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Francis Farrelly, Stephen Greyser, and Matt Rogan

This paper advances our understanding of sponsorship linked internal marketing (SLIM). Based on a comprehensive qualitative investigation of major sponsors, this research examines the use of sponsorship linked internal marketing to conceptualize, communicate and implement corporate identity development and employee performance. Sport (by way of an investment in sponsorship) provides a rich opportunity to build employee identification with corporate identity; to establish a fit between how the identity of the firm is positioned internally and externally; and to inspire employee engagement to drive business performance. Moreover, it helps to foster a collaborative culture. The research furthers our understanding of the value of sport sponsorship, sponsorship fit, and sponsorship leveraging.

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Jenny McMahon, Kerry R. McGannon, and Chris Zehntner

Ethnodrama combined with Goffman’s ‘presentation of self’ is used to explore three elite swimmers’ ‘presentation of self’ in relation to the dominant ideology of ‘slim to win’. The ‘presentation of self’ of three swimmers is presented and analyzed according to their front stage (e.g., posting of specific images; direct media quotes) and backstage (e.g., an autoethnographic representation) performances. Goffman’s concepts of expressions ‘given’ and ‘given off’ are used to highlight how the ideology comes to be presented to others and whether the swimmer negotiates and/or contests it. As an analysis and representation, ethnodrama affords the opportunity to reveal the extent an athlete may go to to avoid a failing ‘presentation of self’ in relation to ‘slim to win,’ highlighting potential health effects (e.g., physical, emotional).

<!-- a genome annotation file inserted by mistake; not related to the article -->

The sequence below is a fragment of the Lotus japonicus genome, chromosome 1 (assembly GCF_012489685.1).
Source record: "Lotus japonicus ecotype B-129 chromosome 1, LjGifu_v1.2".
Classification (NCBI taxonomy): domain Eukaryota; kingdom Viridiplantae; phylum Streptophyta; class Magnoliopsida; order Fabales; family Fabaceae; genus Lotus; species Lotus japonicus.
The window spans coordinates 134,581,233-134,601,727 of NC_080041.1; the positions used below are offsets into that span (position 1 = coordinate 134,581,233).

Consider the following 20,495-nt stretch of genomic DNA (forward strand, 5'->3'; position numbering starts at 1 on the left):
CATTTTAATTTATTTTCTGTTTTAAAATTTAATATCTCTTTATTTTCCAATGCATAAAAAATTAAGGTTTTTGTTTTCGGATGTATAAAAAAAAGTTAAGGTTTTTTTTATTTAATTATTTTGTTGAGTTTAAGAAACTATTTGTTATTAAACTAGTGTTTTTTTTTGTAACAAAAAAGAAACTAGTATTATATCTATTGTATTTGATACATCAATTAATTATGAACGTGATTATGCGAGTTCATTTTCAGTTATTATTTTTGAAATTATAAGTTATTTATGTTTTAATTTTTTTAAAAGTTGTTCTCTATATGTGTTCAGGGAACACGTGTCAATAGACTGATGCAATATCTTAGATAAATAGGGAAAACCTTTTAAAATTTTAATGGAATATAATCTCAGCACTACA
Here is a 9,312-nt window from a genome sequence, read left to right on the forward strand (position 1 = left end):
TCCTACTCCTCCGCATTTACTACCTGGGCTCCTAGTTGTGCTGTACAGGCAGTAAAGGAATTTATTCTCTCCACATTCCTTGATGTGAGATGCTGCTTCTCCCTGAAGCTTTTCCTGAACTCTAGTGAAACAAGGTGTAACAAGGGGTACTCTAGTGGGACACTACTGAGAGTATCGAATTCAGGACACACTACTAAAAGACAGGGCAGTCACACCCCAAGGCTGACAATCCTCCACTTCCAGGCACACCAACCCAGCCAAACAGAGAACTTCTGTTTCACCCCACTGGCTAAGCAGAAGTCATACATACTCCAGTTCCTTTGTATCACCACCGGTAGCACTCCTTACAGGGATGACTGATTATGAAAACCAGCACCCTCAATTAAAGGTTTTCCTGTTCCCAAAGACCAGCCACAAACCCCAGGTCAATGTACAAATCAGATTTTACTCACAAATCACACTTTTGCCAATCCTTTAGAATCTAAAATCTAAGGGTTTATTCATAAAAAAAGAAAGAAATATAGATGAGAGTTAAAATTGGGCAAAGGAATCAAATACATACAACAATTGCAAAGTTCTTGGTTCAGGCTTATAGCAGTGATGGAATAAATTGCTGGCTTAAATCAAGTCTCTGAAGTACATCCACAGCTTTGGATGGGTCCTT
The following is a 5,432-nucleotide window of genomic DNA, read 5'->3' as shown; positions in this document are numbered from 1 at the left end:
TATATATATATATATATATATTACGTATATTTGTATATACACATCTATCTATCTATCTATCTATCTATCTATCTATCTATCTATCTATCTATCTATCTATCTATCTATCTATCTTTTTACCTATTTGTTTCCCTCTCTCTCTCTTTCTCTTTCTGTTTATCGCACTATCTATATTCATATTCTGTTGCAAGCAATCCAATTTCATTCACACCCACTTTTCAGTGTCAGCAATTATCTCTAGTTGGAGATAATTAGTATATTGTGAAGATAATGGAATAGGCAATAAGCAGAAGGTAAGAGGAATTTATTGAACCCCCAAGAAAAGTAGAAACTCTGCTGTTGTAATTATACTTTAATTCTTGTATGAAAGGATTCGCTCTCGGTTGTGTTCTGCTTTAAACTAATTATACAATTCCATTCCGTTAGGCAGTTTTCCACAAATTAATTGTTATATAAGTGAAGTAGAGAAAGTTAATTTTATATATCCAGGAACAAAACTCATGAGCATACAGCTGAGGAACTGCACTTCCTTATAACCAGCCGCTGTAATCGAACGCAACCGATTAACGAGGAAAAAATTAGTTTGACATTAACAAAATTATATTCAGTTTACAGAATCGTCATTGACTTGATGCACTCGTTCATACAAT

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Arnaldo Zelli, Fabio Lucidi, and Luca Mallia

This study examined the relative ways in which muscularity and thinness concerns longitudinally influence adolescents’ intentions to use doping substances. It was hypothesized that muscularity and thinness exert their effects on doping intentions by promoting endorsement of positive attitudes toward doping use in male and female adolescents and across different levels of sport involvement. To test this hypothesis, nearly 900 high school adolescents provided questionnaire data on two separate occasions during an academic year. On average, boys, as well as boys and girls who practice some sport, had relatively strong concerns about muscularity, whereas girls showed relatively strong thinness concerns. Boys also expressed more positive attitudes about doping than did girls. Structural equation modeling showed that muscularity and thinness have direct effects on adolescents’ intentions to engage in doping and that muscularity, but not thinness, partly exerts its effects through the endorsement of positive attitudes toward doping.

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Justine J. Reel, Sonya SooHoo, Trent A. Petrie, Christy Greenleaf, and Jennifer E. Carter

Previous research with female athletes has yielded equivocal findings when comparing disordered eating rates to nonathlete populations, but the rates differ for athletes in leanness and nonleanness sports (Sherman & Thompson, 2009). The purpose of the current study was to develop a measure to assess sport-specific weight pressures for female athletes. Secondly, this study identified frequencies of weight, size, and appearance pressures across sports. Participants (N =204) were female Division I athletes from three universities who represented 17 sports. Exploratory factor analysis yielded a 4-factor solution for the 16-item Weight Pressures in Sport for Females (WPS-F) scale with strong internal consistency (Cronbach’s alpha of 0.90). The most frequently reported pressures among female college athletes were teammates (36.8%), uniform (34.3%), and coach (33.8%). These findings are discussed in comparison with previous research along with clinical and research implications for using the WPS-F in sport psychology settings.

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Jesper Karlsson, Åsa Bäckström, Magnus Kilger, and Karin Redelius

,” it is assumed to be right and correct, and such a strategy is commonly adopted by marketers to children. Another way of (re)producing the active child was through body composition. All the children represented in the images were slim (or lean and fit), and there were no images representing an